photos by Michael Sherer
Monday, November 8, 2010
The Plan of St. Gall monastery
Catherine S. Todd
To: Genevieve Croker
I think you are probably getting close to this, without "planting religion at the point of a sword." Amen!
Long Way Home's work might one day become a World Heritage Site as well.
St. Gall Monastry Plan
The Plan of St. Gall is the earliest preserved and most extraordinary visualization of a building complex produced in the Middle Ages. Ever since the Plan was created at the monastery of Reichenau sometime in the period 819-26 A.D., it has been preserved in the
Monastic Library of St. Gall (Switzerland). Indeed, its presence there was singled out by UNESCO as a reason that the library, the repository of over 2000 late antique and medieval manuscripts, was designated a World Heritage site in 1983.
This web site, created with the financial assistance of the Andrew W. Mellon Foundation by scholars at the University of California, Los Angeles and the University of Virginia, presents the plan, its origins, components, and notations, as well as four centuries of scholarship on the plan within the context of ninth-century material culture.
Church of the Plan
Drawn and annotated on five pieces of parchment sewn together, the St. Gall Plan is 112 cm x 77.5 cm and includes the ground plans of some forty structures as well as gardens, fences, walls, a road, and an orchard. The buildings are clearly identified by 333 inscriptions. Of course, primary among the buildings is a church (pictured above) with its scriptorium, sacristy, lodgings for visiting monks, and reception rooms. There is also a monastic dormitory, privy, laundry, refectory, kitchen, bake and brew house, guest house, abbot's residence, and an infirmary. Finally, there are numerous buildings associated with the specialized economic operations of a complex community of over 110 monks and some 150 servants and workers.
Why the Plan was created, and who is responsible for its design remain the great, unsolved enigmas of Plan scholarship. What is clear from one of the inscriptions on the Plan itself is that it was designed for Gozbert, the abbot of St. Gall (816-837 A.D.) and the person responsible for building the monastery's great Carolingian church in the 830s. But the built structure does not entirely reflect the design of the church on the Plan; and the monastery complex foreseen by the Plan could not, in any case, have been fit onto the actual terrain of St. Gall. These facts have caused scholars to see the Plan less as a blueprint commissioned by Gozbert for St. Gall than as a generic solution developed by Carolingian monastic authorities for the ideal, or typical monastery that could be built anywhere in Europe. When and why they would have done so has been the focus of Plan research during the last fifty years.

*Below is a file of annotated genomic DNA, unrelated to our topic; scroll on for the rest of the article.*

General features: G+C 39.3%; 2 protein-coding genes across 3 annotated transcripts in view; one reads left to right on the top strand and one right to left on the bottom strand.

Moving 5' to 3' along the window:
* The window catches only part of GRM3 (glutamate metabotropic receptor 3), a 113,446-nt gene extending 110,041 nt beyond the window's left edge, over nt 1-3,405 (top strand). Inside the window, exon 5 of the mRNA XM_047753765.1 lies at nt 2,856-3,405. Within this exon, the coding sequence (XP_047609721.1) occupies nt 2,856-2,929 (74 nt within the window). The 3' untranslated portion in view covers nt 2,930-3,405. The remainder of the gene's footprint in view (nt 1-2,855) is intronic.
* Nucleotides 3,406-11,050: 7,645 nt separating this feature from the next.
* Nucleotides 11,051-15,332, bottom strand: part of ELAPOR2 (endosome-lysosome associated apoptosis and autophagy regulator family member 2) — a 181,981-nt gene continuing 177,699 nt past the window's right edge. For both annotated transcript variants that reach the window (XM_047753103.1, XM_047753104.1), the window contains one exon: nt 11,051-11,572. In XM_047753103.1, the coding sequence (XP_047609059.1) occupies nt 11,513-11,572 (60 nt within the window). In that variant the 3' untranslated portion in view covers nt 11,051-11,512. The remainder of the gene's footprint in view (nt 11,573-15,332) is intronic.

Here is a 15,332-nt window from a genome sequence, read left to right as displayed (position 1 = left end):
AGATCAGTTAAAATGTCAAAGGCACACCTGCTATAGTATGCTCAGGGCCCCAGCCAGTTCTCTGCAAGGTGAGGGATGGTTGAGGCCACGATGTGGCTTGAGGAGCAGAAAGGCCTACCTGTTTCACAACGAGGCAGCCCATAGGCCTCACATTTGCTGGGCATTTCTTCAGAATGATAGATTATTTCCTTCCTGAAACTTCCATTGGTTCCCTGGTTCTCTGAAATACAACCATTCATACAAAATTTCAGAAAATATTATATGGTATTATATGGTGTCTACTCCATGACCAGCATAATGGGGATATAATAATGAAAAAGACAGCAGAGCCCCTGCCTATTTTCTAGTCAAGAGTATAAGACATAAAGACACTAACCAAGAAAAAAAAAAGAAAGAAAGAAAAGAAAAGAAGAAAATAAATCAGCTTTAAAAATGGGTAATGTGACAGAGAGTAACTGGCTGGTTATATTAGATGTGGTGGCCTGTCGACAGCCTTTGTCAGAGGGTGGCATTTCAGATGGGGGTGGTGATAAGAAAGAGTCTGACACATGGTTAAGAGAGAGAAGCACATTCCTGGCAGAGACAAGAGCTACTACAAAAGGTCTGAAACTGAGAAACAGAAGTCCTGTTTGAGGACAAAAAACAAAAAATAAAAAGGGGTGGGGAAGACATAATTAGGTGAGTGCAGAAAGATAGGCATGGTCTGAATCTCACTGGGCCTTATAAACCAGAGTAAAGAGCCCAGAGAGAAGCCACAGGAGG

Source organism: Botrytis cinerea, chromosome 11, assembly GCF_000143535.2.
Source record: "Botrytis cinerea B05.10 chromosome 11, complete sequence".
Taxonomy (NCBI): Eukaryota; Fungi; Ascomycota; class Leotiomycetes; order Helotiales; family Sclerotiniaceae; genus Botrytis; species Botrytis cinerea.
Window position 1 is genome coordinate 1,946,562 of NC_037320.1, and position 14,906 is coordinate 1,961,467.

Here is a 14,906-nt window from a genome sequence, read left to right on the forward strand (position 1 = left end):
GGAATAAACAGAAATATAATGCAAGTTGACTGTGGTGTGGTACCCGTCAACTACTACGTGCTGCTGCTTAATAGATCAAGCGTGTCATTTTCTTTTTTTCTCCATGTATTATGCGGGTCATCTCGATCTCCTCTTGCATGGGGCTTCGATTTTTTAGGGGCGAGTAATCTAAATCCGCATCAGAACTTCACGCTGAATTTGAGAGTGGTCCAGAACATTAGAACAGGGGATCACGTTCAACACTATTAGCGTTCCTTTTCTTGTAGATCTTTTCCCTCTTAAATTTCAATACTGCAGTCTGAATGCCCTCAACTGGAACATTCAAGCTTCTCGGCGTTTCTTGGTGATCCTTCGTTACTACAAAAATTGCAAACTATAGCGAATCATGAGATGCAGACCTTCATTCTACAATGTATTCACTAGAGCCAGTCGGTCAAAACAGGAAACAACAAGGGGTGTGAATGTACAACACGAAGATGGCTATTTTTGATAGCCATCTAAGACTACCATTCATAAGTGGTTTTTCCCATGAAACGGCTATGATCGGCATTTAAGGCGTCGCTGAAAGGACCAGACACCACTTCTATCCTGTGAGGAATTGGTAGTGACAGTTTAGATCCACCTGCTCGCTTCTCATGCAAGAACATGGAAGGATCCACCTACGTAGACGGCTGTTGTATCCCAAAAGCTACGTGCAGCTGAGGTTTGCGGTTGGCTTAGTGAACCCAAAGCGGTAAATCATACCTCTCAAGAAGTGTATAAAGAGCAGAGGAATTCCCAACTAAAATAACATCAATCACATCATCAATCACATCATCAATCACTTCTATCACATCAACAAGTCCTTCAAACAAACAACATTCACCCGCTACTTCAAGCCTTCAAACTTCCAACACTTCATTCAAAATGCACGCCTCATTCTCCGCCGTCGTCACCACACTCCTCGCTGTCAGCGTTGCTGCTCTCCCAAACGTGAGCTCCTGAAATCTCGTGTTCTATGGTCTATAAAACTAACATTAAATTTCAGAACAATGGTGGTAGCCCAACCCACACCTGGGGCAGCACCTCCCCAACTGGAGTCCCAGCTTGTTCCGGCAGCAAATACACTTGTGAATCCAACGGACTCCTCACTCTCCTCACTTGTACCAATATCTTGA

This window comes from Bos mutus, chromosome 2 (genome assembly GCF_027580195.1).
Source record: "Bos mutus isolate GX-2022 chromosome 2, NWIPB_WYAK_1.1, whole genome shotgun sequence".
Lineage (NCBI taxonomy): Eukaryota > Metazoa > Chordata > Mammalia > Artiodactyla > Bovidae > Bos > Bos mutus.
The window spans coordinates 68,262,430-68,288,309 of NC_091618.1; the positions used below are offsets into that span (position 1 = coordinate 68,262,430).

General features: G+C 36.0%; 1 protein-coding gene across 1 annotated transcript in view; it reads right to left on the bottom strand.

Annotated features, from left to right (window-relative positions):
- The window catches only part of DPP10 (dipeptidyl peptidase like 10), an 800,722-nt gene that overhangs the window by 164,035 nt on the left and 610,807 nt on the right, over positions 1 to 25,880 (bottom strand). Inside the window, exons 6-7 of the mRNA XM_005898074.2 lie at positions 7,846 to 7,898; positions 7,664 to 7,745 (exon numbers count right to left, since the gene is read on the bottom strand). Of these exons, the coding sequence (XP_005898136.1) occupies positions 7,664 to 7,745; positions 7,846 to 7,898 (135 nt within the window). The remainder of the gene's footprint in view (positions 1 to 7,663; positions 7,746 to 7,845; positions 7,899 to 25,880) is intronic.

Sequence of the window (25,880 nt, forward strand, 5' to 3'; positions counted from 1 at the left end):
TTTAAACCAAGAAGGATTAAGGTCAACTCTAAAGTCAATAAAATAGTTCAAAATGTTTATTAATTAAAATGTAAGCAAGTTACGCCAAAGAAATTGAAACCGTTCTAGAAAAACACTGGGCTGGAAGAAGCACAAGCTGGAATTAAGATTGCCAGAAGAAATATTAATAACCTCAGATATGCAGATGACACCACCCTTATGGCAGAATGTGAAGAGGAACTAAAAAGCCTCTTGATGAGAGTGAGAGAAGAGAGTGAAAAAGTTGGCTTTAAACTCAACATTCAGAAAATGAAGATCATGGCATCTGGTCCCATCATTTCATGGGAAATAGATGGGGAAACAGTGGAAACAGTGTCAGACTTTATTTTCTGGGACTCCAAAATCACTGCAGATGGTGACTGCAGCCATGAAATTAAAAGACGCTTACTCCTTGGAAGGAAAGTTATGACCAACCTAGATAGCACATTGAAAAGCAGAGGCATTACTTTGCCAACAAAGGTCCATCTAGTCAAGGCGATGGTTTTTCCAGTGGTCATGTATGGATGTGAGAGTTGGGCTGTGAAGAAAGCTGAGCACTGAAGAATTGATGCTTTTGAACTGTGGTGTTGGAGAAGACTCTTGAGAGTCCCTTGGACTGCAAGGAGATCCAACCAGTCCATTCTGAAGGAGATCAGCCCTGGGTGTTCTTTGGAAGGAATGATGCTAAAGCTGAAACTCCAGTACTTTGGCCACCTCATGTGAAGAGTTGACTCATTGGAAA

While our inability to pinpoint the Plan's author and his motivation is frustrating, the conclusion that the Plan was not created for a specific time and place paradoxically makes it more valuable: the Plan might be fairly characterized as a two-dimensional meditation on the ideal early medieval monastic community, an "objective correlative" of the Rule of St. Benedict, created at a time when monasticism was one of the dominant forms of political, economic, and cultural power in Europe.
This site will provide access to the results of our long-term project of creating an extensive data base to aid research into the Plan and Carolingian monastic culture. Besides a variety of digital representations of the plan itself, the site includes a graphic representation of how the plan was physically made, detailed information on each of the component elements of the plan, and transcriptions and translations of its inscriptions.
In addition, the site contains a series of extensive data bases including one presenting physical objects found across Europe that add to our understanding of Carolingian monasticism, one devoted to the terminology of Carolingian material culture, descriptions of all known Carolingian religious edifices, and an extensive bibliography on both the Plan itself and Carolingian monastic culture generally.
A key word search feature allows one to find linkages across the plan components and all of the other, related data bases. Finally, the web site will provide an interactive space where visitors and users can contribute to and interact with other scholars studying the Plan in the context of medieval architecture and monastic culture.
It is our hope that this complex resource will assist the continuing study of the St. Gall Monastic Plan and allow the international community of scholars to advance our understanding of this extraordinary object.
St. Gall Monastery Plan Guide